And the third type is session entities. We're not gonna dive too much into these but this is where that previously mentioned built-in stuff comes from, from Twilio or the web interface client that gets passed in, where the data is coming from another service or a previous comment related to the user's current chatting.
So on the create entity screen, underneath customer entity or developer entity, whichever you're calling it, you need to train it how to detect a card number. Now, card numbers, just for clarification, are always going to follow the same pattern of four numbers followed by a letter of the alphabet.
So within the entity creation screen, we're presented with four main options: defined synonyms, regex expression or regular expression, allow automated expansion, and fuzzy matching. Basically we need to train the system to identify the number and what traditional settings to allow.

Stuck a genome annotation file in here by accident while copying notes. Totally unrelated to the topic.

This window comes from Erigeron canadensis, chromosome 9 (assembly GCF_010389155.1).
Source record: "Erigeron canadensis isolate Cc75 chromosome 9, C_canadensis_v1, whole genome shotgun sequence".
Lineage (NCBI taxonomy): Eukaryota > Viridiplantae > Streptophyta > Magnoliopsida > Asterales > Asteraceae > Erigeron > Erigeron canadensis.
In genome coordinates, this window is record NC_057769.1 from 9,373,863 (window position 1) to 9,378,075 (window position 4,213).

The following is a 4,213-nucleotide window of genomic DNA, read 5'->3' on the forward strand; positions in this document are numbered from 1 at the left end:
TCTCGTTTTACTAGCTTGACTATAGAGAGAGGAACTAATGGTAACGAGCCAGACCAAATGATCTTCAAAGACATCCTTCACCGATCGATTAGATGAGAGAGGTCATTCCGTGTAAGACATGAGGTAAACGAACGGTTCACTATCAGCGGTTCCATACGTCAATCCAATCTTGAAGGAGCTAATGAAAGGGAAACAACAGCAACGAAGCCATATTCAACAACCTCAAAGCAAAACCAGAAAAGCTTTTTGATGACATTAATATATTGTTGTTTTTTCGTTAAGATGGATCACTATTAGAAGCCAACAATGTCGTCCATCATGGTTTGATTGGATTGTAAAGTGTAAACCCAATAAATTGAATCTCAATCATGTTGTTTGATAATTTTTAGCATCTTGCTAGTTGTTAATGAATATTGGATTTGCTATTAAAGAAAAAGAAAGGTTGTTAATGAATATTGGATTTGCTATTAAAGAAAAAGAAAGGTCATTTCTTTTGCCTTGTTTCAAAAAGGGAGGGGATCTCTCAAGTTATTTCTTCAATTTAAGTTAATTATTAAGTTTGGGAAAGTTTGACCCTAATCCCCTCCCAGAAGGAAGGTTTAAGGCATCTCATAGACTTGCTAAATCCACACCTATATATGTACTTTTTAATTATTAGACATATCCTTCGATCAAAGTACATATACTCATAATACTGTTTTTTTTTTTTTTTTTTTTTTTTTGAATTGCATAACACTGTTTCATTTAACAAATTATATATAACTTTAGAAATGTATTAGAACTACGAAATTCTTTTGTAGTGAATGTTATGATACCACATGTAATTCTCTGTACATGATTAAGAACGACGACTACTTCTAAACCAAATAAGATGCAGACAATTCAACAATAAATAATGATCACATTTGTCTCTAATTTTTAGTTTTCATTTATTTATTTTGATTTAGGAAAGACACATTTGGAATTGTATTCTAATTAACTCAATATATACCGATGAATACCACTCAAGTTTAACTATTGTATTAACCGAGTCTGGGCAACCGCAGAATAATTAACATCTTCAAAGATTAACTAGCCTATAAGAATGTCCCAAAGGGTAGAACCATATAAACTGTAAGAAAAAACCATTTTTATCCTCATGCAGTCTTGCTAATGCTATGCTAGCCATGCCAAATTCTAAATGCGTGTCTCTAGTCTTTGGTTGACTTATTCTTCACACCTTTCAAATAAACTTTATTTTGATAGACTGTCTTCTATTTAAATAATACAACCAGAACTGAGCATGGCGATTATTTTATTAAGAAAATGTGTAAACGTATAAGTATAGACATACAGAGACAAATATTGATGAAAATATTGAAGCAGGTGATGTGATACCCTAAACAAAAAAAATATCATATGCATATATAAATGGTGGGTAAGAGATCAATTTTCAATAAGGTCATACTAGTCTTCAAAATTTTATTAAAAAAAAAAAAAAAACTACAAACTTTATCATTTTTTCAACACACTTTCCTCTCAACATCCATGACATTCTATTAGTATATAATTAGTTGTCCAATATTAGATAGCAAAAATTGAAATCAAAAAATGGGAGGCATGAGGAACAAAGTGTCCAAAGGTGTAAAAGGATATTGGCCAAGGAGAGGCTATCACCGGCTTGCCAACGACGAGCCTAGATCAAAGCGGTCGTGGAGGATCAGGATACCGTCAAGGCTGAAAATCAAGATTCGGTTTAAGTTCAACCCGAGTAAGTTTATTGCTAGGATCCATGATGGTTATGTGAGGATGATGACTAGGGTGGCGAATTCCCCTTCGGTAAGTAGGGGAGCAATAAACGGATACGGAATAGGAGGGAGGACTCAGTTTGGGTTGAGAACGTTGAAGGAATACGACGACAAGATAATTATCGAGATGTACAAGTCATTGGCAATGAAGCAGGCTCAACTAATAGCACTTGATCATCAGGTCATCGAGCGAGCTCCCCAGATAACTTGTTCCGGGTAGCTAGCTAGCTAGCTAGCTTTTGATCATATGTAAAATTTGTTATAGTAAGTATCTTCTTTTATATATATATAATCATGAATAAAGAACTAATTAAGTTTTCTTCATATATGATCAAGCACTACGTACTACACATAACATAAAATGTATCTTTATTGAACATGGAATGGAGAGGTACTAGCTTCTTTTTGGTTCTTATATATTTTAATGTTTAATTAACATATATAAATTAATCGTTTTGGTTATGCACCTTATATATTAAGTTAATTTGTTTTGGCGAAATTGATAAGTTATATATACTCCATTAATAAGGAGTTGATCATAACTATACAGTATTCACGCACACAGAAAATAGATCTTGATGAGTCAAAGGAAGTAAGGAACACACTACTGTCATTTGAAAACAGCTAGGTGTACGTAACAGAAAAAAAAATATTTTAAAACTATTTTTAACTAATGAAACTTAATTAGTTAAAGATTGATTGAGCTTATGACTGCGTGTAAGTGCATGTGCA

So to just cut straight to the chase, we're going to use regex. This is a regular expression if you're familiar with it. It's been around for a very long time. And it's standard across most languages and platforms. The reason regex is really good is because in the case of card number, where it follows a regular well-defined pattern, we can easily express this. There's no weirdness, there's no fuzziness, there's no deviation allowed in the characters. We're always going to have four numbers followed by a letter.
So regex in its greatest strength, and frankly greatest weakness, is rigid. Regex is really good for detecting the same pattern again and again because you can set it to either match or not match. And we also have some added value that we can target intents where there might be additional confusing stuff.